By Rory Murphy
Members of the public are being asked for their views on the use of Body Worn Video (BWV) by armed police officers when interacting with communities in Scotland.
BWV has been shown to have a positive impact on the safety of the public and the officers wearing it, and all other armed police units in the UK are currently deployed with cameras.
The introduction of BWV will bring Police Scotland in line with these other forces and ensure best practice and evidence as well as increased transparency and accountability at incidents.
The online survey, which opened for three weeks from February 1 2021, will allow members of the public to engage and offer their opinions on the deployment of BWV in Scottish policing for the future.
The move follows support from Chief Constable Iain Livingstone , pictured left, for the deployment of BWV to armed police officers as a “pressing, critical, ethical and operational imperative” and his commitment to focused and concise public engagement prior to rollout.
An initial roll-out of BWV will equip our armed police officers as soon as possible during the course of 2021. This deployment will also provide a valuable basis and learning for the consideration of a broader national plan to roll out BWV to police officers across Scotland in the future.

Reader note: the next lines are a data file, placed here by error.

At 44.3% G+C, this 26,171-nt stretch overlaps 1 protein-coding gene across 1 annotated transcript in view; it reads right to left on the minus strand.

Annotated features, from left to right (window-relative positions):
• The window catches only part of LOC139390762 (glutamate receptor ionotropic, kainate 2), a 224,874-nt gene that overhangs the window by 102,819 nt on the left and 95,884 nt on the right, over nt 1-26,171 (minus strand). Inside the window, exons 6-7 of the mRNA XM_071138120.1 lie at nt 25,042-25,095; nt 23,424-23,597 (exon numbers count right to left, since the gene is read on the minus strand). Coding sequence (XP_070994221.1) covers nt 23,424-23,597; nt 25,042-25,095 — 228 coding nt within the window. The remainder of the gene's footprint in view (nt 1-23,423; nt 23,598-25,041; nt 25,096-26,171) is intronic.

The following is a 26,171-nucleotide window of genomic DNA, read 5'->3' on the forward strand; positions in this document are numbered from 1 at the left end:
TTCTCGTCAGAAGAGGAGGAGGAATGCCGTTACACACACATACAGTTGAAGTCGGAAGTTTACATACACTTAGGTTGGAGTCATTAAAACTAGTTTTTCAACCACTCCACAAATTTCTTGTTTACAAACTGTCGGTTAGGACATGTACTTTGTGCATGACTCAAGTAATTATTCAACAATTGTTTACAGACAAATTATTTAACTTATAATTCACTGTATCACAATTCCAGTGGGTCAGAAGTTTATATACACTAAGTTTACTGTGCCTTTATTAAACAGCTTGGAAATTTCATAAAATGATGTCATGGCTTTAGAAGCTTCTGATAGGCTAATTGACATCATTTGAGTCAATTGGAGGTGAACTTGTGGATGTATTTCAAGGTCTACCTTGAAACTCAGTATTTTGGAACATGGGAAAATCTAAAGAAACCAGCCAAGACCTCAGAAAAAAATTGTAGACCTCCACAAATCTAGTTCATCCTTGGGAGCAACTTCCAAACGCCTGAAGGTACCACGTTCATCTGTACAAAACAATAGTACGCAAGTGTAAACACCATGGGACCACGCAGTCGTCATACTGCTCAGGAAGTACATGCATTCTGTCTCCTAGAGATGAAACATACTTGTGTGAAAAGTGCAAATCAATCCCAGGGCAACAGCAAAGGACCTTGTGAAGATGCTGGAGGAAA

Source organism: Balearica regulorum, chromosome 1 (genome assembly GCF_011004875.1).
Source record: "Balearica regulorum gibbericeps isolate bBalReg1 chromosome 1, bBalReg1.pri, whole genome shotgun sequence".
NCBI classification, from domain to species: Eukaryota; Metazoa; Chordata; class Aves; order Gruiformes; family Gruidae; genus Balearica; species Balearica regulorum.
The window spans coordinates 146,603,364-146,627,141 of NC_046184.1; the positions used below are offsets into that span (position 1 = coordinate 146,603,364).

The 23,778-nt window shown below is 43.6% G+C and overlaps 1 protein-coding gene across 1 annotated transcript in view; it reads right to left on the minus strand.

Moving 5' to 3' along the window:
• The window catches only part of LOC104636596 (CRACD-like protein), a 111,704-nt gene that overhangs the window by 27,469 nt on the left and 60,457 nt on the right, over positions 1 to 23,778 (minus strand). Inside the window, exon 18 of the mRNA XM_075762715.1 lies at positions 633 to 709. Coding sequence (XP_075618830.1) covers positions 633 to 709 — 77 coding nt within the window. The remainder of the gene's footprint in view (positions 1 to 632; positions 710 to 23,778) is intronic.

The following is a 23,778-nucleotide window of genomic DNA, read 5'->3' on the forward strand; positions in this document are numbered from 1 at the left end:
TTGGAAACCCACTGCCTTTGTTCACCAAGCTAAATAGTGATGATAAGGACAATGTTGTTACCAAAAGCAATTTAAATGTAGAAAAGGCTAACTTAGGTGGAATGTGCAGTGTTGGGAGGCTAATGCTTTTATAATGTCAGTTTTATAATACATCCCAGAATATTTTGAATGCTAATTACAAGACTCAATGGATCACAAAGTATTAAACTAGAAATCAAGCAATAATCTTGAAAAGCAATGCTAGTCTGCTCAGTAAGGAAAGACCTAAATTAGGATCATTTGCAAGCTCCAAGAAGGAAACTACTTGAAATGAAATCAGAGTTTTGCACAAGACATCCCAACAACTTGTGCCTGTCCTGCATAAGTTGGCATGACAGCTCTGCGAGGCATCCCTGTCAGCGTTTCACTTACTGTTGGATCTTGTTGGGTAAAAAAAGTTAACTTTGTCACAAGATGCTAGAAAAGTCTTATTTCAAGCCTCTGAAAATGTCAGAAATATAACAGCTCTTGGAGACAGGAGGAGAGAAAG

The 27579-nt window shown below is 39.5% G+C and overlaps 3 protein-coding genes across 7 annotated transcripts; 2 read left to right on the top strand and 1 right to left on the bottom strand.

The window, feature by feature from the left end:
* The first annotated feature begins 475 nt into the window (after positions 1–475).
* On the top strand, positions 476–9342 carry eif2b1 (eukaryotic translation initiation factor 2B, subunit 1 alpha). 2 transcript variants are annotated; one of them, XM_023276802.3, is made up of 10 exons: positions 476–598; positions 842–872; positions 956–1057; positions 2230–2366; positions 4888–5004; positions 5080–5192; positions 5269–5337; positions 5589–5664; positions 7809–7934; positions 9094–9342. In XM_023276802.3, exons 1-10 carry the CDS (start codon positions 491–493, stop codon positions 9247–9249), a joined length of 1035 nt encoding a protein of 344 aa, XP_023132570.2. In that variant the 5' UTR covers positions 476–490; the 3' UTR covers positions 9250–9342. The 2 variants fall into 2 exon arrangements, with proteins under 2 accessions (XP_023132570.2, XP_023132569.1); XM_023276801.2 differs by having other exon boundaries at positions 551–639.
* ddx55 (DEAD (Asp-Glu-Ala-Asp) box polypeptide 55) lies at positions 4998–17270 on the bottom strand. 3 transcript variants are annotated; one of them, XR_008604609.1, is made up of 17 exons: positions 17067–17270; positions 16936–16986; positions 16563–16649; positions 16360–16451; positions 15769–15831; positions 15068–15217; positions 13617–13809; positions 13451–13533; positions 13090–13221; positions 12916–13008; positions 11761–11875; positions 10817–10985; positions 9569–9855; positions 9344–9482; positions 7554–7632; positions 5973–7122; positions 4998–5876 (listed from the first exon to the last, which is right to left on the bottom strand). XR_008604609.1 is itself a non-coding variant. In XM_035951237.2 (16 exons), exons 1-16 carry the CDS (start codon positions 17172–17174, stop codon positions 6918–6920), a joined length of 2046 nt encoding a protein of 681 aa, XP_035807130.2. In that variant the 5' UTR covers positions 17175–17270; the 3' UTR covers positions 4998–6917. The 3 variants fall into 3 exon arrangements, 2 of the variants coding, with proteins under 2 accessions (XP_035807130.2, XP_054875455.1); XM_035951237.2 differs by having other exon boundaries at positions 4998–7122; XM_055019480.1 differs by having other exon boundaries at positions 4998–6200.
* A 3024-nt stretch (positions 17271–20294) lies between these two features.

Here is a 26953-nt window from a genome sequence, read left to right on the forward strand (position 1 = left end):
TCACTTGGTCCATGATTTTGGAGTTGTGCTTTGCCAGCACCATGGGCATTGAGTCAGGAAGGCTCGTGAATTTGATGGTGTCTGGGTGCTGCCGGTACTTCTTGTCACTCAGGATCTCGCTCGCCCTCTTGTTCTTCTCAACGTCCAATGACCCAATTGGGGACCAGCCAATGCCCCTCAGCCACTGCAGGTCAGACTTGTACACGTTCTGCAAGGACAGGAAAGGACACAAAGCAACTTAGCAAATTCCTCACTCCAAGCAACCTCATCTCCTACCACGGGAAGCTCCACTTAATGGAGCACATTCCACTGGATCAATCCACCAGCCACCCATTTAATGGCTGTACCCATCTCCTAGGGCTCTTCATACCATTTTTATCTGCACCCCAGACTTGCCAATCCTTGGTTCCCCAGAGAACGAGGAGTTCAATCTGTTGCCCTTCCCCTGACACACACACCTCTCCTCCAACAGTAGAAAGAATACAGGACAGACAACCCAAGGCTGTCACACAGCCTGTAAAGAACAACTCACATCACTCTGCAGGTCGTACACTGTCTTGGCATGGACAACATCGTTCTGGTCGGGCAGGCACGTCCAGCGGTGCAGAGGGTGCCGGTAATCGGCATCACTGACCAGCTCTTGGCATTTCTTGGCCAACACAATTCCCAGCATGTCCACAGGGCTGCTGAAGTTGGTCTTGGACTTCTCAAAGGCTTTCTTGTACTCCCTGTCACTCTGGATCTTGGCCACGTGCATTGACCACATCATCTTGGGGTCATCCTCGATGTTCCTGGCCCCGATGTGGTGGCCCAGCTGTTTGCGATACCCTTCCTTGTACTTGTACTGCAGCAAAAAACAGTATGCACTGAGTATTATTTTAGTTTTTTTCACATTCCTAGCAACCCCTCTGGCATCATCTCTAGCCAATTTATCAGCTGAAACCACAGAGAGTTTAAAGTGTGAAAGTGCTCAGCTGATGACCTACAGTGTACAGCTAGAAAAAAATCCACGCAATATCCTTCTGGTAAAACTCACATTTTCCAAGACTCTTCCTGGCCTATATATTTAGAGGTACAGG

Assistant Chief Constable Kenny MacDonald, who is leading on the introduction of BWV, said: “The Chief Constable has consistently expressed strong support for the greater deployment of body worn video by Police Scotland officers and staff.
“Armed policing remains an area of high risk and understandable public scrutiny and as such this roll-out will help improve transparency and accountability. The safety of our officers and staff as well as that of the public remains paramount in our decision to introduce this technology.
“While this is not new technology, and every other armed policing unit in the UK uses body worn cameras, it is a significant introduction for Scottish policing and as such our public engagement survey is essential to ensuring people have a voice and it will help us gather and address any ethical and community related concerns where possible.”
Martyn Evans, Chair of the Scottish Police Authority, said: “The use of body worn video is widespread across UK policing and the benefits to effective policing such as improved officer safety, reducing and resolving complaints against officers and an increase in early guilty pleas, have been positively evaluated in the current limited use across Scotland.
“However, it is important that whenever new technology is adopted, that the implications are fully considered through an extensive stakeholder consultation process. We welcome the launch of a public survey and would encourage as many people as possible to register their views. The SPA looks forward to considering all responses as part of our oversight of the implementation of BWV.”